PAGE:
IRS Section 1031 Starker Exchanges
Defer Capital Gains and Build Wealth
“Buy land, they’re not making it anymore.” – Mark Twain, writer and humorist.
So obvious and yet so brilliant, Twain was onto something all those years ago. Whether your interest is the land or the structures on it, investing in real estate has long been seen as a fundamental method for building wealth. But not for the impatient. Much like your retirement accounts, investing in real estate can take a lifetime and there are no shortcuts. Surrounding yourself with a small group of trusted advisors who are focused on your long-term success to make sure you are taking advantage of every tool available as you navigate this long path is key.
the history of a 1031 starker exchange
One such tool to promote investment in real estate is IRS Section 1031, colloquially known as a Starker exchange or 1031 exchange, which allows investors to defer capital gains into the future by transferring these gains from an investment property sale into a new/replacement asset(s). Initially carved into the Revenue Act of 1921, the nuances of the Starker exchange have and continue to change most recently with the Tax Cuts and Jobs Act of 2017, which limited 1031 strategies to real estate defined as land, structures and improvements.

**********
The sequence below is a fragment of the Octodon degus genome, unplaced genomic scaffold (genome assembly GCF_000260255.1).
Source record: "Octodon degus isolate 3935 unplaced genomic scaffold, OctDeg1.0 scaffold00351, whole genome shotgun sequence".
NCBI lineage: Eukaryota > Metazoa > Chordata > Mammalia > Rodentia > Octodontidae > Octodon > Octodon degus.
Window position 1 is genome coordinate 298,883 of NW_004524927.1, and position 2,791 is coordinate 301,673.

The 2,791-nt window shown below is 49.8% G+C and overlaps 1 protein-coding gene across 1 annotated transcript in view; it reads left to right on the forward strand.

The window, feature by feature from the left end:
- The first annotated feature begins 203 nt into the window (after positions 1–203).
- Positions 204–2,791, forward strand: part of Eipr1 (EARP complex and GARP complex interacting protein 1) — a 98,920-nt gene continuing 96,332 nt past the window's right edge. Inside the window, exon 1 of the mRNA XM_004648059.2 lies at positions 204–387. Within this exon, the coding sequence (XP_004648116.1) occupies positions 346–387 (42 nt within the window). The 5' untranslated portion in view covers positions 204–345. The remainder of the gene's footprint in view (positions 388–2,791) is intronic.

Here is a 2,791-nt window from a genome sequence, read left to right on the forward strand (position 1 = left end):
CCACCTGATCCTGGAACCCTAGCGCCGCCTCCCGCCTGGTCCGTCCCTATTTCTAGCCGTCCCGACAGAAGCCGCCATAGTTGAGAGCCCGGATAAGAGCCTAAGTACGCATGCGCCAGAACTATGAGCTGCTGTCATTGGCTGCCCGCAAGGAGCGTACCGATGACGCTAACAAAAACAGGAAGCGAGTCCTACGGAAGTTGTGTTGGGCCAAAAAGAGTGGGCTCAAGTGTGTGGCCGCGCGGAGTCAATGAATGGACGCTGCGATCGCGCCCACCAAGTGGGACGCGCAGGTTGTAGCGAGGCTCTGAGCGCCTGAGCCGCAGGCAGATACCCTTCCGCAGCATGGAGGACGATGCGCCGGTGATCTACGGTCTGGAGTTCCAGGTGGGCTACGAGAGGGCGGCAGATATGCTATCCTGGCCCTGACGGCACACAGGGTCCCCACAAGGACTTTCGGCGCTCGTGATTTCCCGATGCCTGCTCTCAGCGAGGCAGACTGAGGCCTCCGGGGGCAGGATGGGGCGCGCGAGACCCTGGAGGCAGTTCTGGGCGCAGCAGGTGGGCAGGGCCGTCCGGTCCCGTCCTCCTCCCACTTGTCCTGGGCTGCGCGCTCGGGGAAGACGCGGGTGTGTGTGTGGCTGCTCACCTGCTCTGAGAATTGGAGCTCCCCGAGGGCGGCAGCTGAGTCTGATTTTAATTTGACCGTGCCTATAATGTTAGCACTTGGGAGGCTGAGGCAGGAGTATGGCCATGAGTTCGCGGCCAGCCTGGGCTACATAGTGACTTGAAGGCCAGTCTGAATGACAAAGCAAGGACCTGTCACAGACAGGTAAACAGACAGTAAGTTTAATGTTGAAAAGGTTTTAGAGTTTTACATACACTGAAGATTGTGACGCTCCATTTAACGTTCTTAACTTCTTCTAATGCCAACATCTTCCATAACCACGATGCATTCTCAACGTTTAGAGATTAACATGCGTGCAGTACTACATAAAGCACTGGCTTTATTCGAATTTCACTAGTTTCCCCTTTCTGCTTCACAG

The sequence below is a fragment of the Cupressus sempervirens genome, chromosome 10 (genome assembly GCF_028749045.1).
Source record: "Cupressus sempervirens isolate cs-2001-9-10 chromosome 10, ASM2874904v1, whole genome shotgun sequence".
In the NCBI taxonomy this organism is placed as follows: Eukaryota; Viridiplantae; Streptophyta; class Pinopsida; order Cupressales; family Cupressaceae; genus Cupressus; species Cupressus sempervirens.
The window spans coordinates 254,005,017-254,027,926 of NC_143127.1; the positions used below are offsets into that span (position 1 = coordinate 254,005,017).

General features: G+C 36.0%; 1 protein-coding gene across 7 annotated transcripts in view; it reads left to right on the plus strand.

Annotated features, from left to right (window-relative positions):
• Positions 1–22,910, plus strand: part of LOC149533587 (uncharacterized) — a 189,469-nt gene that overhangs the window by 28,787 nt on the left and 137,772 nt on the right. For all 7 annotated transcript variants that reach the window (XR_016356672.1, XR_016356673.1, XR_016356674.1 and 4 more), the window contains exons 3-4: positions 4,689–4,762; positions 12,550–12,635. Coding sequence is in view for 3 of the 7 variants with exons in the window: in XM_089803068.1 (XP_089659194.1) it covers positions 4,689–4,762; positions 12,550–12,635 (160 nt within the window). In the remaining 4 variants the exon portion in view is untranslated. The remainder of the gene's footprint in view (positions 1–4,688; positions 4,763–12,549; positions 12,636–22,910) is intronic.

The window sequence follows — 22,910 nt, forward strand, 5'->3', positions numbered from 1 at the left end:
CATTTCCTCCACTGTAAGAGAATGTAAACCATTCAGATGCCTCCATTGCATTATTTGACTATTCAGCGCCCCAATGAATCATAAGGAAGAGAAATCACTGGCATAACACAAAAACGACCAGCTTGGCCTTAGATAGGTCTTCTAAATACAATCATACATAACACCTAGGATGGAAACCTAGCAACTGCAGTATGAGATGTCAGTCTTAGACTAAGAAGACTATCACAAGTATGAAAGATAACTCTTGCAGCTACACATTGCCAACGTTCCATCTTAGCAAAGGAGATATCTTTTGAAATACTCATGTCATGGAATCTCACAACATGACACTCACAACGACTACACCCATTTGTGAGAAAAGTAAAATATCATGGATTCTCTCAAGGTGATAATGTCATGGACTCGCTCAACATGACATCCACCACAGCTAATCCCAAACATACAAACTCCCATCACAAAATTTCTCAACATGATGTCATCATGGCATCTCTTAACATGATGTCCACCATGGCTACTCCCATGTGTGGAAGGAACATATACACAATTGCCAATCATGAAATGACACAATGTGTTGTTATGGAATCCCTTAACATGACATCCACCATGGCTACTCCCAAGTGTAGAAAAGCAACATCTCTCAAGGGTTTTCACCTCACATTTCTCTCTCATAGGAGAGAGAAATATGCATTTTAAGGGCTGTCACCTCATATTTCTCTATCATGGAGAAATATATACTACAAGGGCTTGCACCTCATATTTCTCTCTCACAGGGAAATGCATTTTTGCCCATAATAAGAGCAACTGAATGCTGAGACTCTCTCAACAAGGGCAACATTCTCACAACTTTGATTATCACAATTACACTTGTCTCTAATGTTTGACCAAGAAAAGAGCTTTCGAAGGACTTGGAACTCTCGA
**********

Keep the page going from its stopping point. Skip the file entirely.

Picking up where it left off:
Tax history can be dry, but the family for which this legislation is named spurned decades-long litigation on the issue of tax-deferred like-kind exchange. T.J. and son Bruce Starker sold timber to a company in exchange for a promise to acquire and transfer title to properties in the family’s name within a set period of time. The IRS contended that such a delayed exchange did not qualify for deferral of income tax liabilities (known as non-recognition treatment) and set the precedent for non-simultaneous delayed tax-deferred like-kind exchange transactions.